Thursday, July 3, 2014

More on Double Knitting

I think, perhaps, that confusion arises over the term double knitting, because those two words strung together describe a yarn weight, the technique that I began writing about yesterday, and a loose general usage pertaining to anything worked out of DK weight yarn. When I began researching the topic I often found double knit patterns included in the category with "color knitting" because there are almost always at least 2 colors involved with double knitting. I also often found collections of patterns for baby knits labeled as double knits - because DK weight yarn was used.

To further the confusion there are two main techniques used for double knitting. One works both sides of the fabric simultaneously, and the other works or slips each color, one color at a time. So let's arrive at a definition:

Definition: At its most basic, double knitting is a two-color knitting technique that produces a stockinette fabric on both sides of the work, one a negative image of the other. (see photo above left) It can be worked out of any weight yarn, so long as the needle size chosen is appropriate for the yarn weight.

There are two main methods for producing a double knit fabric:

1. Knit across a row with Yarn A while slipping (as if to purl) every other stitch. Then return to the beginning of that row and purl the slipped stitches with Yarn B.

2. Work both sides of the fabric at the same time. Holding a color in each hand, knit with color A, and purl with color B, moving both yarns forward for purls and backward for knits.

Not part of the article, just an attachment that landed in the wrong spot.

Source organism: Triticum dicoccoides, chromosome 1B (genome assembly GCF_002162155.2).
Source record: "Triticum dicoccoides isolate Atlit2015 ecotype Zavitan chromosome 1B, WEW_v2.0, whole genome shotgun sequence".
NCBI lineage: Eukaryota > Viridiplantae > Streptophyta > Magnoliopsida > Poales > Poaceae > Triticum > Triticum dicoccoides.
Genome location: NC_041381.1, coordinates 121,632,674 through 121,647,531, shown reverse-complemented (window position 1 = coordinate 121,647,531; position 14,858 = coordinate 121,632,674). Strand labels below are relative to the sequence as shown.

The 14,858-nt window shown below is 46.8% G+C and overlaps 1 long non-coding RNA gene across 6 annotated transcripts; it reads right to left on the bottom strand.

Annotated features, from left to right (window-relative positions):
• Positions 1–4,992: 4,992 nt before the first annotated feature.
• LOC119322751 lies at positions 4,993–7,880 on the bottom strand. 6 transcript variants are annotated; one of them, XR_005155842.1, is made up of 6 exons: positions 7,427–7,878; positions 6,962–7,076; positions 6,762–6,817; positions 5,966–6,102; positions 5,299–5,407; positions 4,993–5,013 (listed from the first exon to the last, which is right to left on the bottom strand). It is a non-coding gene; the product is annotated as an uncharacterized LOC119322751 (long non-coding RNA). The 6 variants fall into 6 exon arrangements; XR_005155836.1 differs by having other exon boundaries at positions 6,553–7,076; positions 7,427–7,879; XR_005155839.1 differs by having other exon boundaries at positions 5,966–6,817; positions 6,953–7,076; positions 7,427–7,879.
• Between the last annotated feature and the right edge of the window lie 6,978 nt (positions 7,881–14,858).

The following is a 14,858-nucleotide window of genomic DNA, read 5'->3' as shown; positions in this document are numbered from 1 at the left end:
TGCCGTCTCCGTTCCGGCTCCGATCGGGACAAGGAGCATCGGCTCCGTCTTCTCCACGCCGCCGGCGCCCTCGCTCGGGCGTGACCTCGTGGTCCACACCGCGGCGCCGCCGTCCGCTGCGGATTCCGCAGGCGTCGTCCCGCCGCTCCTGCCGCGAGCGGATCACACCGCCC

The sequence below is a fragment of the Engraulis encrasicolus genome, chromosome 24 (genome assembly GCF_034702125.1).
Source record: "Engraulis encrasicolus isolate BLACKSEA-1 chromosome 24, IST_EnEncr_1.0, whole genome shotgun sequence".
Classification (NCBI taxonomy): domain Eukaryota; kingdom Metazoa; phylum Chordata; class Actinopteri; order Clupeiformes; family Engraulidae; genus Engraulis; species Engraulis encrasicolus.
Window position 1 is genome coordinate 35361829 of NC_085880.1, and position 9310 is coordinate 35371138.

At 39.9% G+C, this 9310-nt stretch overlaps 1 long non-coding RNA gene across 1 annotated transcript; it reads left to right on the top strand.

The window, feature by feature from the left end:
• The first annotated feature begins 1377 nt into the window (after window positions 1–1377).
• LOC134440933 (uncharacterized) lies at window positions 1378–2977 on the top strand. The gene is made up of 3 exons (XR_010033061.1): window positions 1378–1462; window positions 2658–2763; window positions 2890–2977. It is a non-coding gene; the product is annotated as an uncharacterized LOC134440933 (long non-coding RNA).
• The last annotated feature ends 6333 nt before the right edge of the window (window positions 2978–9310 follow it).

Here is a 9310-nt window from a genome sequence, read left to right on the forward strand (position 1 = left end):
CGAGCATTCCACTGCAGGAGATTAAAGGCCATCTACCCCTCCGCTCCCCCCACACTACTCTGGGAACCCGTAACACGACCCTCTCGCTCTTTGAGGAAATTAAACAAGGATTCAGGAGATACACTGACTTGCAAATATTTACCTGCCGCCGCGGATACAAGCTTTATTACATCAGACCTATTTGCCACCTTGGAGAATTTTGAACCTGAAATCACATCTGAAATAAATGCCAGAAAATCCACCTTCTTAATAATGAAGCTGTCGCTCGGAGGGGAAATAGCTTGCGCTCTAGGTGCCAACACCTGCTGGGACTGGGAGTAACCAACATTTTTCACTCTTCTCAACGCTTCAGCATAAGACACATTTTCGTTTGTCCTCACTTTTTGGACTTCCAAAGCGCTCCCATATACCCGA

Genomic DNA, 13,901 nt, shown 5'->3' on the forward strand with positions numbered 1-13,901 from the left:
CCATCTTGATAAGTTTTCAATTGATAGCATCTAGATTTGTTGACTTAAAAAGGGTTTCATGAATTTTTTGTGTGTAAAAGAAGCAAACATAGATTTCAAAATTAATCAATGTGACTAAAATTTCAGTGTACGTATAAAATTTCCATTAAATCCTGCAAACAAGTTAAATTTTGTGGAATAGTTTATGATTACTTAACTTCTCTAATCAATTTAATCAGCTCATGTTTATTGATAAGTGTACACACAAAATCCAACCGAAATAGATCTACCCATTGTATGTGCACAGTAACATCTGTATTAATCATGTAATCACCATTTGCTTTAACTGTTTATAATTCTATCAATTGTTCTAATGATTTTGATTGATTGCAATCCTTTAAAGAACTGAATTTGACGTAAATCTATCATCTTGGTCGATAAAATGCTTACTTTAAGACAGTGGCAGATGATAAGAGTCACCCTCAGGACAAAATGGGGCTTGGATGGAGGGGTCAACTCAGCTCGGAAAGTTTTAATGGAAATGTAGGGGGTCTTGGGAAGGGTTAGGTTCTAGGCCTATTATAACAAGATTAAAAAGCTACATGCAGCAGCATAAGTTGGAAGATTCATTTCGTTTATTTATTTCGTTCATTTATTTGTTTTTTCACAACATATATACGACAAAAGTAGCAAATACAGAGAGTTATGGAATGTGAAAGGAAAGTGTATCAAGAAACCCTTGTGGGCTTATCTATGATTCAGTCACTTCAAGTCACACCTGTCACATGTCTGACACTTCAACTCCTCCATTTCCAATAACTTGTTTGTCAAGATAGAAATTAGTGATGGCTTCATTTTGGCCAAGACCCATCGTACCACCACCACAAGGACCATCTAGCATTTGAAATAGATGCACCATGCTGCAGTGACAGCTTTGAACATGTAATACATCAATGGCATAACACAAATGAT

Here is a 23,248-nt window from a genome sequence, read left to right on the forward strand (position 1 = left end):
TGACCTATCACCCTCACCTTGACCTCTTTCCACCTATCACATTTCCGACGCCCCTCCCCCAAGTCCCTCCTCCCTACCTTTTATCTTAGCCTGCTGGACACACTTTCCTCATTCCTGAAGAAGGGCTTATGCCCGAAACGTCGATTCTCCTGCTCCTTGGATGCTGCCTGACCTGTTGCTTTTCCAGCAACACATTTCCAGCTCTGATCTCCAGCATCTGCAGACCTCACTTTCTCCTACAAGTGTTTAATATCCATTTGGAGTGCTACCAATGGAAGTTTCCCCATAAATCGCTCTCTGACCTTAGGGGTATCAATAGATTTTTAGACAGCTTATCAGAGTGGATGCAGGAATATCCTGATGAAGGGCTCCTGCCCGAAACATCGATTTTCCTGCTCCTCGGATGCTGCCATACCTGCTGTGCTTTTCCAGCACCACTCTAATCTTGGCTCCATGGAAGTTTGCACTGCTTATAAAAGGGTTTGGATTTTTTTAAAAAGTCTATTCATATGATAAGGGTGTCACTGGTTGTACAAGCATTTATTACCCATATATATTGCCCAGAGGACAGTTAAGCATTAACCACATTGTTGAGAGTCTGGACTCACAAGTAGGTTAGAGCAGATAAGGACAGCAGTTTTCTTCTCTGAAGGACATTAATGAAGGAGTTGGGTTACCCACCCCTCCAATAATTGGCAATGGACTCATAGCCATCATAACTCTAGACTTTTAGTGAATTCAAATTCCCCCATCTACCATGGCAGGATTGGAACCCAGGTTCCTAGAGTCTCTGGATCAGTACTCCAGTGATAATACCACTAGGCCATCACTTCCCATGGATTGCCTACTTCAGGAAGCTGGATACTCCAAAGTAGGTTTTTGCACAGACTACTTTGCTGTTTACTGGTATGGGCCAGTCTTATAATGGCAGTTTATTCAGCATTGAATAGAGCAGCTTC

I prefer method #2, probably because I am comfortable working Continental and English stitches at the same time.

I mentioned chart reading in yesterday's post as being problematic for me at first. That is because the chart only shows one side of the work, what we will call, for lack of a better term, the right side. Looking at the picture above you see on the right and left of the picture, the right side. The little V of fabric in the middle is the reverse image of the right and left, and therefore the "wrong side" of the fabric. A chart for that might like like this:

When working on the "right" side, the white squares are worked in the lighter color and the black squares in the darker color. When working on the "wrong side" the white squares are worked in the darker color, and the black squares are worked in the lighter color. (This all assumes that you are not working in the round, but working flat from side to side and back. 

Next post will deal with increases and decreases. Oh, and surprise - there are several ways to work those as well. Happy knitting all.

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